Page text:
| CALGARY, Alberta
CALGARY, Alberta For Exxon Mobil Corp. (XOM.N)
and ConocoPhillips (COP.N) it may appear simple: shift efforts,
people and resources to Canada's oil sands now that the oil
majors have retreated from Venezuela.
In reality, it's no simple matter.
The oil sands have their own set of risks: surging costs
due to a squeezed labor force, technical complexity and a
shrinking pool of attractive available properties.
Exxon Mobil and ConocoPhillips -- who fled Venezuela last
week after refusing to agree to President Hugo Chavez's more
nationalistic terms -- are already among the biggest oil sands
players. They know well that new projects take years to build
as the rush to exploit the unconventional resource fattens
costs and schedules.
"I think everybody in the investment community understands
it's not easy," FirstEnergy Capital Corp. analyst Martin
Molyneaux said. "It might be easy mathematically, but
execution-wise it's unbelievably challenging."
Like Venezuela, Alberta's oil sands offer easy access to
vast amounts of crude. It's a resource second only to the
conventional reserves of Saudi Arabia and one that's recently
gained a big share of the world energy spotlight.
Both Venezuela's and Canada's gooey types of oil are
technically tricky to produce and require expensive upgrading
plants to make them suitable for refineries.
But, unlike Venezuela, the oil sands are marked by
political and fiscal stability.
The combination has become extraordinarily attractive. Oil
firms have pledged to spend more than $100 billion on projects
to exploit 174 billion barrels trapped in the Alberta sand.
The investments have stretched the region's workforce thin
and spawned numerous multibillion-dollar budget overruns.
OIL SANDS VETERANS
Exxon Mobil owns 69.6 percent of Imperial Oil (IMO.TO), one
of the biggest developers. It has 100 percent of the 150,000
barrel a day Cold Lake, Alberta, bitumen project and 25 percent
of the 350,000 barrel a day Syncrude Canada operation.
Exxon Mobil is also a partner with Imperial in the C$8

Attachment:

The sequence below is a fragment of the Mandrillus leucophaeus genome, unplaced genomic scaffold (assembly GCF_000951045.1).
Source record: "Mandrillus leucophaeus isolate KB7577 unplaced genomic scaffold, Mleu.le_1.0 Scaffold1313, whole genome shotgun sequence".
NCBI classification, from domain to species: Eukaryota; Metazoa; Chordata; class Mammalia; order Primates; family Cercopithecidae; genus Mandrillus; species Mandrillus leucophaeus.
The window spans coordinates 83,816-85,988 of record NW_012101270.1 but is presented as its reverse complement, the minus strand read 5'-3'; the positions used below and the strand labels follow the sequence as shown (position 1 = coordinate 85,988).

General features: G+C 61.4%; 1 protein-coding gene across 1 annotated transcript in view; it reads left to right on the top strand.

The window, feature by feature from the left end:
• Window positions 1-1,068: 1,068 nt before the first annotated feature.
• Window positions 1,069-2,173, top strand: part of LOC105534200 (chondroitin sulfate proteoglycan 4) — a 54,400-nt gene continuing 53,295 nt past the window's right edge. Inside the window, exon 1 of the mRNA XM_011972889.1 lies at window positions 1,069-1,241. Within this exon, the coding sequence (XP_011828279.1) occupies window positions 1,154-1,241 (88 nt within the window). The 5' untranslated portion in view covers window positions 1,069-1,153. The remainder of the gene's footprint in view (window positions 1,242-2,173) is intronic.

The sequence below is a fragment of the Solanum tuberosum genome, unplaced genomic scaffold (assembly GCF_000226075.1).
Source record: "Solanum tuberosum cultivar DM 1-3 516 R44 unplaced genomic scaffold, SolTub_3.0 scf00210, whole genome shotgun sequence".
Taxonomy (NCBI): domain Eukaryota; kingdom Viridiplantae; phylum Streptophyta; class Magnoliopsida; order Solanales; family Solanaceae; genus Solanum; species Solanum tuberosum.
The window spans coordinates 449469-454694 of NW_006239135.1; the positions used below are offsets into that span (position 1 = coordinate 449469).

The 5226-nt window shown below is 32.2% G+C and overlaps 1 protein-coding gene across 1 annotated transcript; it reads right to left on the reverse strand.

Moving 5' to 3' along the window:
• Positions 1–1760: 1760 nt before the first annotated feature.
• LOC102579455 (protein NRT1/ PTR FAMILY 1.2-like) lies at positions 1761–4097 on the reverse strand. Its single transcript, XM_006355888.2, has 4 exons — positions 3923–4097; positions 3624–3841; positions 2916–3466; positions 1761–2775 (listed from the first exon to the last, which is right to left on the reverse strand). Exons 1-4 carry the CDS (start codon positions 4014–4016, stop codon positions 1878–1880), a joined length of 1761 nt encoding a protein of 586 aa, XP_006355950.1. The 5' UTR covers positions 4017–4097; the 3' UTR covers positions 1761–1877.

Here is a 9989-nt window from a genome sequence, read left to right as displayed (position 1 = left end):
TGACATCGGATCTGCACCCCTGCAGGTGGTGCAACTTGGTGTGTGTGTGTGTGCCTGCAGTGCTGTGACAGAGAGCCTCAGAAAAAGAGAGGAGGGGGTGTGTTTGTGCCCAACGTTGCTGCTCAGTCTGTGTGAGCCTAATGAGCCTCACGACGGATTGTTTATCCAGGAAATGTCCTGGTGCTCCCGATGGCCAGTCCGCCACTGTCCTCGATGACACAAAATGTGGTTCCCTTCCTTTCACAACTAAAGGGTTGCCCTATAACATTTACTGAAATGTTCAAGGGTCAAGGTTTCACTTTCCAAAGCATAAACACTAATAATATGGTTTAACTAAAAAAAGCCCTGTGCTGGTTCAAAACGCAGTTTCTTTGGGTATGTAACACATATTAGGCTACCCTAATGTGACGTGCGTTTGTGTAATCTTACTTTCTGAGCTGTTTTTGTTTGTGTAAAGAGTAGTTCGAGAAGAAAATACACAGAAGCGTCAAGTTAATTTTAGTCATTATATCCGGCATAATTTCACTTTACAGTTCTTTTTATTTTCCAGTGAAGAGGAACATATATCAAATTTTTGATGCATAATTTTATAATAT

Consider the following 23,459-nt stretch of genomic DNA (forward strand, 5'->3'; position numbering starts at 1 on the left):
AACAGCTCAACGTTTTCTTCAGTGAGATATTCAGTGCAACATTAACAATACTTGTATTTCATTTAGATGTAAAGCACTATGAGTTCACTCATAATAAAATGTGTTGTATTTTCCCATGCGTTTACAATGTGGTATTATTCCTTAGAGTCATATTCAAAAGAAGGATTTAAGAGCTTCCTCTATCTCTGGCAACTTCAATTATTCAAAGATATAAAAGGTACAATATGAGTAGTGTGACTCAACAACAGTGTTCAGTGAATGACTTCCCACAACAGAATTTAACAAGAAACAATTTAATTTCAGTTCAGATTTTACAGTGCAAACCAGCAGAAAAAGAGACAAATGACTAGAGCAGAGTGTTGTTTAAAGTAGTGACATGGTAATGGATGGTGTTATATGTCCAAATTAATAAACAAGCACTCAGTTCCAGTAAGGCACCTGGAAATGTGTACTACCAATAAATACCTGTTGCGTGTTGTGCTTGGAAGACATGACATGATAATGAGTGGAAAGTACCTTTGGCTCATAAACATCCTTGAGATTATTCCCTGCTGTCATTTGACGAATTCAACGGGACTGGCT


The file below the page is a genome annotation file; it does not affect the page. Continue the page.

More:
billion ($7.5 billion) Kearl oil sands project, a 300,000
barrel a day venture, scheduled to start up as early as 2010.
ConocoPhillips last year signed a deal with EnCana Corp.
(ECA.TO) that gave it a major stake in EnCana's oil sands
reserves in exchange for interests in two U.S. refineries.
It also operates the Surmont project, which is slated to
pump 100,000 barrels a day by 2012.
The Alberta government has repeatedly refused to step in
and control the pace of development to rein in the boom. Energy
Minister Mel Knight said last weekend that market conditions
force companies to temper their own pace.
"We will see the major players -- the long term, major
global players -- looking at this situation over a 50-year time
frame. They're spreading out their construction schedules, and
it's working. We can see signs of it already," he said at a
meeting of U.S. and Canadian energy officials in New Orleans.
The Canadian Association of Petroleum Producers expects the
country to produce 4.6 million to 5.3 million barrels a day by
2020, up from 2.6 million last year, and much of that will be
derived from oil sands.
Venezuela produces roughly 3 million barrels a day,
according to the OPEC member's officials.
INFLUX OF TALENT
One benefit for Canada from Venezuela's shifting energy
scene will be an influx of transferable technical talent and
badly needed skilled workers, analysts and executives said.
"So if there's anything positive that comes from these
shenanigans with Chavez, it's people they can turn loose on
other projects," Molyneaux said.
Some field workers from Venezuela, where state-controlled
oil company PDVSA holds sway, are toiling in Canadian energy
hot spots, like Fort McMurray, Alberta.
Petro-Canada PCA.TO Chief Executive Ron Brenneman said he
doesn't think Venezuela's nationalization push will bolster
Alberta's stretched construction workforce by a large degree.
Petro-Canada, which also exited Venezuela last week, leads
the group planning the C$14.1 billion Fort Hills oil sands
"We are finding that some pretty good technical people are
coming available out of PDVSA as a consequence of what's going
on down there, but I don't think it will affect the labor pool
to a large extent," Brenneman said.
(Additional reporting by Russell McCulley in New Orleans)